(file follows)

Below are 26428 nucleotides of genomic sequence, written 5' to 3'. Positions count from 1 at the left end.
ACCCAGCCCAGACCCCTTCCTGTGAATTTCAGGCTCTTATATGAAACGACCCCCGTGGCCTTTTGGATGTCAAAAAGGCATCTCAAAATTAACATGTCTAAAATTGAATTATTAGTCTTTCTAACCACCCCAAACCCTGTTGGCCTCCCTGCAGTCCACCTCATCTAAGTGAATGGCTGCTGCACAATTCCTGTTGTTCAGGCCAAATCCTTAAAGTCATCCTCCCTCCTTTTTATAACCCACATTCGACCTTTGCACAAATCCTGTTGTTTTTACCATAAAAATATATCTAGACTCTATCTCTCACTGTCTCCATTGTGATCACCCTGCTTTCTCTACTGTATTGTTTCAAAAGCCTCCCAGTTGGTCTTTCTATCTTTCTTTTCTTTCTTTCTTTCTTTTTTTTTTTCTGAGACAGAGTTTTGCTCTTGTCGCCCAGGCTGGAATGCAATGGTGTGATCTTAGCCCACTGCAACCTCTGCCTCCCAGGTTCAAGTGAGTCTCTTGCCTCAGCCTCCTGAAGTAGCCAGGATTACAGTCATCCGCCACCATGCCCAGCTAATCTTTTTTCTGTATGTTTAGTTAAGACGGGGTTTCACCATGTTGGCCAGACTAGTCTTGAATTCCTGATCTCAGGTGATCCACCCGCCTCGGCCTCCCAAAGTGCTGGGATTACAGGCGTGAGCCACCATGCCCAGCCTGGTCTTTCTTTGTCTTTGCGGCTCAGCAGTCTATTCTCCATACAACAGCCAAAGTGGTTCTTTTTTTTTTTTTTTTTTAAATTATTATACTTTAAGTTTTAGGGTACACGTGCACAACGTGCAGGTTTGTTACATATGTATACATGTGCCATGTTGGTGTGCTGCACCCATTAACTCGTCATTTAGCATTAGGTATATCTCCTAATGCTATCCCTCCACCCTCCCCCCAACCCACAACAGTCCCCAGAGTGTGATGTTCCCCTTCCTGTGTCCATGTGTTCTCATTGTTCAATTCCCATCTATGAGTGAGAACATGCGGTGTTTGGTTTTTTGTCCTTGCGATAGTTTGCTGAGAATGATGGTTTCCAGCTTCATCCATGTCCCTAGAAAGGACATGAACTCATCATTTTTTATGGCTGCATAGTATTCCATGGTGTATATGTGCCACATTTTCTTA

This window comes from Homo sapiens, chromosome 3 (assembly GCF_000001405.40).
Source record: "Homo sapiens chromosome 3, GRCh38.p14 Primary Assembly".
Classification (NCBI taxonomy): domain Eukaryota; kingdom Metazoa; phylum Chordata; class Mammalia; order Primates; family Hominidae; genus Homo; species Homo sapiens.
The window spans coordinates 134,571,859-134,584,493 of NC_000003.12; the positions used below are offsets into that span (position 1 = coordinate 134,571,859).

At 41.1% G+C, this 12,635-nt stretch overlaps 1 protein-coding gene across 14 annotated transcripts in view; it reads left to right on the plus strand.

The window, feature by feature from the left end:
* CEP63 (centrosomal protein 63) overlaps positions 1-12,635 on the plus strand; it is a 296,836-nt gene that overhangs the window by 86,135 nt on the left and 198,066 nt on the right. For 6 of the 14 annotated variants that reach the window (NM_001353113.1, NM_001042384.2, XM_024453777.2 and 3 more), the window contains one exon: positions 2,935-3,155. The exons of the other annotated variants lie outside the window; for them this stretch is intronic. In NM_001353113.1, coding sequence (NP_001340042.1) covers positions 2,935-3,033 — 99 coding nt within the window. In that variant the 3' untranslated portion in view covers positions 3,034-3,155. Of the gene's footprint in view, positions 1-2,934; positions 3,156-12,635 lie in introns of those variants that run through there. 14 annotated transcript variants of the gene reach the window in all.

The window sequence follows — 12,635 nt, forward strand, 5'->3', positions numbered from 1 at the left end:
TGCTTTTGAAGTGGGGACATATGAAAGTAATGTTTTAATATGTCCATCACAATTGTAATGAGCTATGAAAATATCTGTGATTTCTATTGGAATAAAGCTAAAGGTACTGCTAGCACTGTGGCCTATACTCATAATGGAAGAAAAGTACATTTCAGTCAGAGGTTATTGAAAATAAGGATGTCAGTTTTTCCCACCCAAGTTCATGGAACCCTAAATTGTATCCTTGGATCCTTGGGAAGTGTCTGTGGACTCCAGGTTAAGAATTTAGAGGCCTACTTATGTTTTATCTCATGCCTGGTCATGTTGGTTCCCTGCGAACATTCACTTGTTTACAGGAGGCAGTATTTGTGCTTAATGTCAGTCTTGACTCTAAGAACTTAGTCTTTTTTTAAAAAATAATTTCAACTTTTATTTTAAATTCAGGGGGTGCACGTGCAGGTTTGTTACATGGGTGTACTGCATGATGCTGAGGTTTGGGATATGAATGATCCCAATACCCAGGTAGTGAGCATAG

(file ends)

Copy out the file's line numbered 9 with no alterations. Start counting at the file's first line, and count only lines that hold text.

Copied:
* CEP63 (centrosomal protein 63) overlaps positions 1-12,635 on the plus strand; it is a 296,836-nt gene that overhangs the window by 86,135 nt on the left and 198,066 nt on the right. For 6 of the 14 annotated variants that reach the window (NM_001353113.1, NM_001042384.2, XM_024453777.2 and 3 more), the window contains one exon: positions 2,935-3,155. The exons of the other annotated variants lie outside the window; for them this stretch is intronic. In NM_001353113.1, coding sequence (NP_001340042.1) covers positions 2,935-3,033 — 99 coding nt within the window. In that variant the 3' untranslated portion in view covers positions 3,034-3,155. Of the gene's footprint in view, positions 1-2,934; positions 3,156-12,635 lie in introns of those variants that run through there. 14 annotated transcript variants of the gene reach the window in all.